While in view of the repeated breaches of the rule in Parker's case it seems to us much more probable that the reason given him was the true reason for his discharge, we cannot say in view of the testimony above quoted, that a reasonable person having no interest in the matter could not have drawn in Parker's case, the deduction the Board did draw. Of the others found by the Board to have been laid off or discharged in 1937 in violation of the statute, two of them, Garren and Thompson, were laid off because of necessary reductions in the force, on the assigned ground that considering seniority, skill and number of dependents of each employee, they were the men to go. There is no evidence whatever that in so deciding the foremen were not exercising their best judgment in accordance with the rules and practices of the plan. The only evidence on which the Board purports to base its finding of unlawful discharge is, that there was antipathy to United and these two wore their United buttons in the plant. As to the four others found to have been discriminated against, Ayres, discharged for improperly curing beads, Dick, discharged for leaving work early, admittedly a serious offence, Woodruff discharged for running an off-angle breaker, after, as he testified, he and other members of the crew had been warned on several occasions not to do so, and one Edgeworth, who, after being put in a position he didn't like, quit, the only evidence relied upon to overcome the force of the admitted facts, is general antipathy to United and that they wore United buttons.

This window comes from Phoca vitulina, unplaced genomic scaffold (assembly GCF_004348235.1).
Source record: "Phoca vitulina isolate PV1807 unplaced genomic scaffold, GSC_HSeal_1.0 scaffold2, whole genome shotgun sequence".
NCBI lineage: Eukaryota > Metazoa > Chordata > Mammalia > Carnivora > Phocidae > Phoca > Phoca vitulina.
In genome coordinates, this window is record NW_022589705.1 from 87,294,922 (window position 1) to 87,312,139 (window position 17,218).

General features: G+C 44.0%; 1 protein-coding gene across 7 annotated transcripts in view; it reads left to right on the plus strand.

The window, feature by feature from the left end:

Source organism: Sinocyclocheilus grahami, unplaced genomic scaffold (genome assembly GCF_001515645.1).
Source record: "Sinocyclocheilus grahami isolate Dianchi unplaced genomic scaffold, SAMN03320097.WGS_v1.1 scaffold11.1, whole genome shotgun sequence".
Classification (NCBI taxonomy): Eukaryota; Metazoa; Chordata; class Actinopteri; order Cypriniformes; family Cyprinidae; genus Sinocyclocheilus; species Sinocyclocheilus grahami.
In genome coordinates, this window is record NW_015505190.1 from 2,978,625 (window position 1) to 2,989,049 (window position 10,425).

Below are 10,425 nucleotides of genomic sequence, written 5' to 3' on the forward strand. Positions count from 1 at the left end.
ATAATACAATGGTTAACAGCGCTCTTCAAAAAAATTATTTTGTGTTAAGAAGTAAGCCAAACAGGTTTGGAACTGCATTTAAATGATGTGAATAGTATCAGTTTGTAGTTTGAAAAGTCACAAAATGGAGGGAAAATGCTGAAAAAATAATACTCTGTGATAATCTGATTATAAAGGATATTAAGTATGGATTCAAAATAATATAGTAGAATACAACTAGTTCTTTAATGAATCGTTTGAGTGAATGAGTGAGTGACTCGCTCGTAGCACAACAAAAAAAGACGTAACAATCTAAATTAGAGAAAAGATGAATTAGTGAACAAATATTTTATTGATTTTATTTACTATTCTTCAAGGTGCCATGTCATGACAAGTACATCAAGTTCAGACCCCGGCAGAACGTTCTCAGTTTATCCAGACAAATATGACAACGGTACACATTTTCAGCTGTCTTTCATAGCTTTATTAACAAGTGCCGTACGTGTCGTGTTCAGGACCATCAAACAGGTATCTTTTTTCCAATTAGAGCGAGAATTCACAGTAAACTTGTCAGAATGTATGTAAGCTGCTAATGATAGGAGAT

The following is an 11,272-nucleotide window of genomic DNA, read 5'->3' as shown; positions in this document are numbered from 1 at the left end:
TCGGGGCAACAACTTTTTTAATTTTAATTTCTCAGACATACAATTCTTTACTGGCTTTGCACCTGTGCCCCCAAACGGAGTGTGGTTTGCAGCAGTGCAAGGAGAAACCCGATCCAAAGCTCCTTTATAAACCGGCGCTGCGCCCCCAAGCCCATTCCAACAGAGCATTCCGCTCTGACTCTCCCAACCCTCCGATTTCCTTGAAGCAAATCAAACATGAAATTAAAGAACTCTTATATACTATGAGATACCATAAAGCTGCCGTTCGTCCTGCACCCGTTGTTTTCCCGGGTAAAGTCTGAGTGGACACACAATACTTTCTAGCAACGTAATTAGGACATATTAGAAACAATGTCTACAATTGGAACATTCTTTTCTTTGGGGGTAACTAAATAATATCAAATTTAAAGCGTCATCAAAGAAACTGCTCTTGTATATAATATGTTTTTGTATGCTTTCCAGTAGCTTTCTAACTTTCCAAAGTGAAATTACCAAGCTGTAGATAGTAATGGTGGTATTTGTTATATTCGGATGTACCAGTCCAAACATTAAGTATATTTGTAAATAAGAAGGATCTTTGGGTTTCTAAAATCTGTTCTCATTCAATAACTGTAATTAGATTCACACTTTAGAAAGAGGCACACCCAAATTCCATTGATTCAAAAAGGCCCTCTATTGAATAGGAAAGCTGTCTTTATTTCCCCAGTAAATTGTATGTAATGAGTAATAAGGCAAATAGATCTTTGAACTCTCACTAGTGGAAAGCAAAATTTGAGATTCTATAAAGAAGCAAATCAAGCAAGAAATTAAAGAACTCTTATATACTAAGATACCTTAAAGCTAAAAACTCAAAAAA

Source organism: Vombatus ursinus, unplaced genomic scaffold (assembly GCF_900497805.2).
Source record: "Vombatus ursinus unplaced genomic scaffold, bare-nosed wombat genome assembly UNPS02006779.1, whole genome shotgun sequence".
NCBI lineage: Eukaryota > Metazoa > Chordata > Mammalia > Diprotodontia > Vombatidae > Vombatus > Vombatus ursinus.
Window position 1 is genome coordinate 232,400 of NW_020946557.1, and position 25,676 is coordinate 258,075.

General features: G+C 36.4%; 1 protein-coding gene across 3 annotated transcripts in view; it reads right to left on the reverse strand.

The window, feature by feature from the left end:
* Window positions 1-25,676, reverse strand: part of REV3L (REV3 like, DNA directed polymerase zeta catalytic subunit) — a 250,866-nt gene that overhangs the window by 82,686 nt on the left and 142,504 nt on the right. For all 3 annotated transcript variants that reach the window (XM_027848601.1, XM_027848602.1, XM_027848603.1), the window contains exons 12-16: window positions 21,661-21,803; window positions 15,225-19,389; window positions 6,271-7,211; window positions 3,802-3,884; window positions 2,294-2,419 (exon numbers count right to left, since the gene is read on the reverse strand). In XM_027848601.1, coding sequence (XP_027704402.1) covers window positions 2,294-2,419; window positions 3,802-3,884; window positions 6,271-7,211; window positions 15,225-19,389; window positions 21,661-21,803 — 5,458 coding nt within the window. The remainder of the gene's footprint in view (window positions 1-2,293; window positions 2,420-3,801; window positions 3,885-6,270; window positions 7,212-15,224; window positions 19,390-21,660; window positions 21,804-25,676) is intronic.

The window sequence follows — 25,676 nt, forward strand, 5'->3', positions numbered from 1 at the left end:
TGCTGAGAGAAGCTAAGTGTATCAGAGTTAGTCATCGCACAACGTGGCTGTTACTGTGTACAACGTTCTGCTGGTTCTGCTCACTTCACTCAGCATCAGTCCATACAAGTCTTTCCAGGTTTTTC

When it is further considered that during the period in question, when these discharges occurred, from April 1, 1937 to August 21, 1937, 74 employees were discharged or laid off by respondent, of which only 24 were members of United, and that in each case of a discharge, the reason given for it really existed, it is clear that the finding of the Board that that reason will not be accepted as the real one but must be recognized as a pretext, is based entirely on suspicion and amounts in effect to the holding that when a United man commits a fault and is discharged, the fact of his Unionism raises a presumption that the ground assigned was a false one. Matters of this kind may not be decided on suspicion, surmise and feeling, rather than on evidence, and findings resting on these bases may not stand. As to Etowah, the evidence concluded in December, 1937, throws no light whatever on conditions existing at the plant since that time. It does not show whether the claimed company support, domination and interference found by the Board still exists, has been increased, or has been entirely removed. Nor do we know whether Etowah is now recognized in whole or in part by the company as a bargaining agent, nor what its membership or claimed membership is. Neither are we advised as to those facts with regard to United. We cannot tell from the record whether the matter was frozen by the refusal of respondent to recognize Etowah, the refusal or neglect of the Board to order an election, and the filing of the charges instead, and five years afterwards, still stands that way, or whether fundamental changes have occurred which would materially affect the enforcement of the order. In addition we take judicial knowledge of the fact that since this hearing was had, indeed since the order was entered, tremendous changes have occurred in connection with the respondent and other companies in the rubber industry and in the United States generally with respect to rubber.